What is a Retinal Tear?

A retinal tear takes place when the vitreous in the eye separates from the retina as we age, but does not do so cleanly.

The retina is a thin layer of nerve tissue lining the inside of the back of the eye. Light that enters your eye through the pupil is focused by the lens onto the retina. This causes signals to be sent along the optic nerve to the brain where they are interpreted into the images you see.

The main space in the centre of the eye contains a gel called vitreous. As we age this gel becomes less transparent and shrinks away from the retina at the back of the eye.  This is called posterior vitreous detachment, or PVD and is absolutely normal. It can affect around seventy percent of people over the age of sixty five. PVD may create a problem with floaters, but alone it will not cause any permanent loss of vision.

 

Sometimes the gel does not separate cleanly from the retina and will stick to and pull the retina. In some cases, this can rip the retina creating a ‘retinal tear’.

How Could a Retinal Tear Affect my Sight?

Occasionally a retinal tear has no symptoms, and is discovered at a routine eye exam.

You may experience a sudden increase in floaters in your vision, or if the tear has caused some bleeding into the eye your vision might become cloudy.

If the tear has led to a retinal detachment, there may be a fixed shadow or dark spot in your visual field.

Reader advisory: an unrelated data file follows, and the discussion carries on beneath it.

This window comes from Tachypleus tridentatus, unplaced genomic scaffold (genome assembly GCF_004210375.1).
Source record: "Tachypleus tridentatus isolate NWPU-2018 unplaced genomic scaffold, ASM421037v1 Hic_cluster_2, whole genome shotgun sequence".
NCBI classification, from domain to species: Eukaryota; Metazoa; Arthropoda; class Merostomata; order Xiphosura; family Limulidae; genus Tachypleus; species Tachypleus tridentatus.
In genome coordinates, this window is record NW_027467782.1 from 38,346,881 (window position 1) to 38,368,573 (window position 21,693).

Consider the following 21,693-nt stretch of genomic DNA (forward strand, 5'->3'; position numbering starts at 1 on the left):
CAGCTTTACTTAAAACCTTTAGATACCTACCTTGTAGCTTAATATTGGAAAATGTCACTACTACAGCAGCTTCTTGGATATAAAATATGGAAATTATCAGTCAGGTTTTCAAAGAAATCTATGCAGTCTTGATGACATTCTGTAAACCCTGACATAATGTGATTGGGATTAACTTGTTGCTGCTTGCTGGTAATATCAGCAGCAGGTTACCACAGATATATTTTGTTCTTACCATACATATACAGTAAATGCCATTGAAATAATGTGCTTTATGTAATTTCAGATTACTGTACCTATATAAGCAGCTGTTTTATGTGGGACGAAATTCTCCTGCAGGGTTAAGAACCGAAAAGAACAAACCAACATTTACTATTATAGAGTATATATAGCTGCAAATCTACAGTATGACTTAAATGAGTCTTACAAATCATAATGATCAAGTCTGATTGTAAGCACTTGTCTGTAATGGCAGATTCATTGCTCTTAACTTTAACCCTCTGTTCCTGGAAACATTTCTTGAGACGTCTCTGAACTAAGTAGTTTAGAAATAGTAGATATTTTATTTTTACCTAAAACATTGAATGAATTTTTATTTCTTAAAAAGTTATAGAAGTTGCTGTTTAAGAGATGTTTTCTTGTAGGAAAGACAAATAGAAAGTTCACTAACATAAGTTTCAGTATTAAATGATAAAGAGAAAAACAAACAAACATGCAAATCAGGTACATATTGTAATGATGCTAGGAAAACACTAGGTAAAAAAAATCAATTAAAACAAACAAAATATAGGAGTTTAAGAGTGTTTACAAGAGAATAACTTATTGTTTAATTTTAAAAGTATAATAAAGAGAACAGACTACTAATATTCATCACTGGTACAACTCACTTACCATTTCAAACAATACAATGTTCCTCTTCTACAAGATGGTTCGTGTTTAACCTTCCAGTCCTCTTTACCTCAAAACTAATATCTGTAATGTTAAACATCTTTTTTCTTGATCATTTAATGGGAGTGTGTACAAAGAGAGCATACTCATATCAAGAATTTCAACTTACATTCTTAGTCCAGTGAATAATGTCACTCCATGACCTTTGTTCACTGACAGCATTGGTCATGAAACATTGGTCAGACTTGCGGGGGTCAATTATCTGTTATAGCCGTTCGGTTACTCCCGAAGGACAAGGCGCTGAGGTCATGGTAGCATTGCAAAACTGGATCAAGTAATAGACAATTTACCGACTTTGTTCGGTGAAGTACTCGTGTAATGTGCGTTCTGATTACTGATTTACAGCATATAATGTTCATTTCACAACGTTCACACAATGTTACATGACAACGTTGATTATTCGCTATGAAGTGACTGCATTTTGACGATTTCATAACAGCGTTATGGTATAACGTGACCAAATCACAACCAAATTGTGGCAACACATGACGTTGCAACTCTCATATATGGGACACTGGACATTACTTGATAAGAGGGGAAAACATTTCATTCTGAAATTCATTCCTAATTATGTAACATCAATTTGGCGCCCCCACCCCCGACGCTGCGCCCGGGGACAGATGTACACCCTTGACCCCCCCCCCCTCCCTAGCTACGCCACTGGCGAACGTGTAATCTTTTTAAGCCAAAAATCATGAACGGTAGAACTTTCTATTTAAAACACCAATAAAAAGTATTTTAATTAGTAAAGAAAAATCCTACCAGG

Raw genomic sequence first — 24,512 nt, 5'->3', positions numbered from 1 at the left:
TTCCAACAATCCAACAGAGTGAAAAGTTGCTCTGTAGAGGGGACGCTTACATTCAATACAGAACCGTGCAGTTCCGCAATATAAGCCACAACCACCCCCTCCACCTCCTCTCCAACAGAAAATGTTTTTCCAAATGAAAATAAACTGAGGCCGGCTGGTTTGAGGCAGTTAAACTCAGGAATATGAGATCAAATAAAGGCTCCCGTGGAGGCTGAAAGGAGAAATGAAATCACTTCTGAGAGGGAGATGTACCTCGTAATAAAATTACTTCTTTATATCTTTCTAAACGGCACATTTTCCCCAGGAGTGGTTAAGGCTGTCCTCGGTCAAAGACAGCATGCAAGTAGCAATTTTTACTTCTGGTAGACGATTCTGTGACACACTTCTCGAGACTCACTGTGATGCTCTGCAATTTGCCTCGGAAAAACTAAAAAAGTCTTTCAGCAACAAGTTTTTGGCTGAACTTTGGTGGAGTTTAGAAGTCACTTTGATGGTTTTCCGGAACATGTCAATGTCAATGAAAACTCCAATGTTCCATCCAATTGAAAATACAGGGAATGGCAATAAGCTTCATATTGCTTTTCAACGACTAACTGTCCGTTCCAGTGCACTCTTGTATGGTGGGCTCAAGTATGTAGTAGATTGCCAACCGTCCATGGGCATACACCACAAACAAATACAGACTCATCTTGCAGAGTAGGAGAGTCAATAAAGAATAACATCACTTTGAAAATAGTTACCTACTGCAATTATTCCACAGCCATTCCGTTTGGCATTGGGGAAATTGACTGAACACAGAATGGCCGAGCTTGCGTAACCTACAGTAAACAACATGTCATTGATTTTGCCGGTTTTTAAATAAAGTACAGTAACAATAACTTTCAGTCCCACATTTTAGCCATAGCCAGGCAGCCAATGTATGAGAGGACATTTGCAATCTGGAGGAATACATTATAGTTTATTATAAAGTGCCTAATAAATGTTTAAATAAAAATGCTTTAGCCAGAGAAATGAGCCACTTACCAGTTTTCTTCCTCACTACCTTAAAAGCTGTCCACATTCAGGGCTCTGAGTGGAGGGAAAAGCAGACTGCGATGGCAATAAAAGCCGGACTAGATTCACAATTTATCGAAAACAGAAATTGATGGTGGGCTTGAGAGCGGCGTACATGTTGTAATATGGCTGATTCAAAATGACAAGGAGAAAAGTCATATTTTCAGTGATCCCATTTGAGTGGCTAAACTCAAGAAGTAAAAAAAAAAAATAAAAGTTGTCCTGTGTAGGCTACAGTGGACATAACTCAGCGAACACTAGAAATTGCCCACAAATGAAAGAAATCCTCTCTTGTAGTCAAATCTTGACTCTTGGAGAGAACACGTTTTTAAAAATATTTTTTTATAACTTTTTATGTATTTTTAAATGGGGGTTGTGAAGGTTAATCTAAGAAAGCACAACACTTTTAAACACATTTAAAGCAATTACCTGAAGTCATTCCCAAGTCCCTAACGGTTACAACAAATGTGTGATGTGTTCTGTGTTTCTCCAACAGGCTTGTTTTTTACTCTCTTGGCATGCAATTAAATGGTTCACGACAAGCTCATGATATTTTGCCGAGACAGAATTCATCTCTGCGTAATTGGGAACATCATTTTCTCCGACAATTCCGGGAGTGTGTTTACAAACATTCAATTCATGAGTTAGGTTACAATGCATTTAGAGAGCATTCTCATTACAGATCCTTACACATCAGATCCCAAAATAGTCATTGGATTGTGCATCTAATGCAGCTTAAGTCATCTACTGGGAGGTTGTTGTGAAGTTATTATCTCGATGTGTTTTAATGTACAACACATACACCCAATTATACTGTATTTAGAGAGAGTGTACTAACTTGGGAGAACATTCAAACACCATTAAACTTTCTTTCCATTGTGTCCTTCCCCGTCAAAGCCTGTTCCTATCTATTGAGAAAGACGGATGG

If a retinal tear is left untreated the vitreous can pass through it and get behind the retina causing it to become detached, like wallpaper peeling off a wall. If retinal detachment occurs you may see a dark shadow around the edge of your vision which may spread towards the centre, and possible flashing lights. A retinal detachment is often a medical emergency as permanent sight loss can only be prevented within a short timeframe.

Can How is a Retinal Tear Treated?

The treatment for a retinal tear is either laser or cryotherapy.

When treating a retinal tear painlessly with laser therapy we will give you eye drops to dilate your pupil, and a drop to numb your eye. We will place a special small contact lens in your eye to help focus the laser precisely. 

When treating a retinal tear with cryotherapy we will give you eye drops to numb your eye, then we will apply a cryoprobe to the outside of your eye above the tear. The freezing temperature is transmitted to the retina through the wall of the eye as it is very thin.

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